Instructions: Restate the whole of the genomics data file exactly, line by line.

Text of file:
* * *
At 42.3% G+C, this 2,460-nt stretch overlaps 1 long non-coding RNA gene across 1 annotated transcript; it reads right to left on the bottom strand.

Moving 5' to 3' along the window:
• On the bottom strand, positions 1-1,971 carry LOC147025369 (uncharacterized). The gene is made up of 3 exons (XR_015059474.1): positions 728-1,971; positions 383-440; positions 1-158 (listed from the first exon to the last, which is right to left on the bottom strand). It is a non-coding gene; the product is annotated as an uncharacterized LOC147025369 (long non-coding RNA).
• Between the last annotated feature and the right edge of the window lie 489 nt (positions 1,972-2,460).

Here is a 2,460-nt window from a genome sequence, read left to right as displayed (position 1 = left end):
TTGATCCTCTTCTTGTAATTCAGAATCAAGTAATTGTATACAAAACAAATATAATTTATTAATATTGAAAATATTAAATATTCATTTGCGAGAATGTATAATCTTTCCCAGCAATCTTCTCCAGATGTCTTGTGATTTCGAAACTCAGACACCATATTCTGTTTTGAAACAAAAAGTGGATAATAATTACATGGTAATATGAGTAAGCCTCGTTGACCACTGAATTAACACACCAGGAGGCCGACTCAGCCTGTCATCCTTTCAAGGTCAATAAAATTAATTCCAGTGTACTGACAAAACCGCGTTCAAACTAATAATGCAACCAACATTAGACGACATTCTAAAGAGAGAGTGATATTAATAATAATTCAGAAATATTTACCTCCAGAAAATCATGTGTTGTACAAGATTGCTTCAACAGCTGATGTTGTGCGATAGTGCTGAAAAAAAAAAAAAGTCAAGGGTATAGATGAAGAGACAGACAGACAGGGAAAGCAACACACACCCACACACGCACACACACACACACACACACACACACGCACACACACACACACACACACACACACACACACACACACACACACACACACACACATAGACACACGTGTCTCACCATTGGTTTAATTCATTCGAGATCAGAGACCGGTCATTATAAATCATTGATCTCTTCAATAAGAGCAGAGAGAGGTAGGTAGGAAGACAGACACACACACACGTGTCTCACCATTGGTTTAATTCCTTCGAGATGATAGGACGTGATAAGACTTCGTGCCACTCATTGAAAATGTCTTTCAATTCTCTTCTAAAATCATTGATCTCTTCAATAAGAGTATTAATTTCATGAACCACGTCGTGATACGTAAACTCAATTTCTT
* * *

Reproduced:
At 42.3% G+C, this 2,460-nt stretch overlaps 1 long non-coding RNA gene across 1 annotated transcript; it reads right to left on the bottom strand.

Moving 5' to 3' along the window:
• On the bottom strand, positions 1-1,971 carry LOC147025369 (uncharacterized). The gene is made up of 3 exons (XR_015059474.1): positions 728-1,971; positions 383-440; positions 1-158 (listed from the first exon to the last, which is right to left on the bottom strand). It is a non-coding gene; the product is annotated as an uncharacterized LOC147025369 (long non-coding RNA).
• Between the last annotated feature and the right edge of the window lie 489 nt (positions 1,972-2,460).

Here is a 2,460-nt window from a genome sequence, read left to right as displayed (position 1 = left end):
TTGATCCTCTTCTTGTAATTCAGAATCAAGTAATTGTATACAAAACAAATATAATTTATTAATATTGAAAATATTAAATATTCATTTGCGAGAATGTATAATCTTTCCCAGCAATCTTCTCCAGATGTCTTGTGATTTCGAAACTCAGACACCATATTCTGTTTTGAAACAAAAAGTGGATAATAATTACATGGTAATATGAGTAAGCCTCGTTGACCACTGAATTAACACACCAGGAGGCCGACTCAGCCTGTCATCCTTTCAAGGTCAATAAAATTAATTCCAGTGTACTGACAAAACCGCGTTCAAACTAATAATGCAACCAACATTAGACGACATTCTAAAGAGAGAGTGATATTAATAATAATTCAGAAATATTTACCTCCAGAAAATCATGTGTTGTACAAGATTGCTTCAACAGCTGATGTTGTGCGATAGTGCTGAAAAAAAAAAAAAGTCAAGGGTATAGATGAAGAGACAGACAGACAGGGAAAGCAACACACACCCACACACGCACACACACACACACACACACACACACGCACACACACACACACACACACACACACACACACACACACACACACACACACACACATAGACACACGTGTCTCACCATTGGTTTAATTCATTCGAGATCAGAGACCGGTCATTATAAATCATTGATCTCTTCAATAAGAGCAGAGAGAGGTAGGTAGGAAGACAGACACACACACACGTGTCTCACCATTGGTTTAATTCCTTCGAGATGATAGGACGTGATAAGACTTCGTGCCACTCATTGAAAATGTCTTTCAATTCTCTTCTAAAATCATTGATCTCTTCAATAAGAGTATTAATTTCATGAACCACGTCGTGATACGTAAACTCAATTTCTT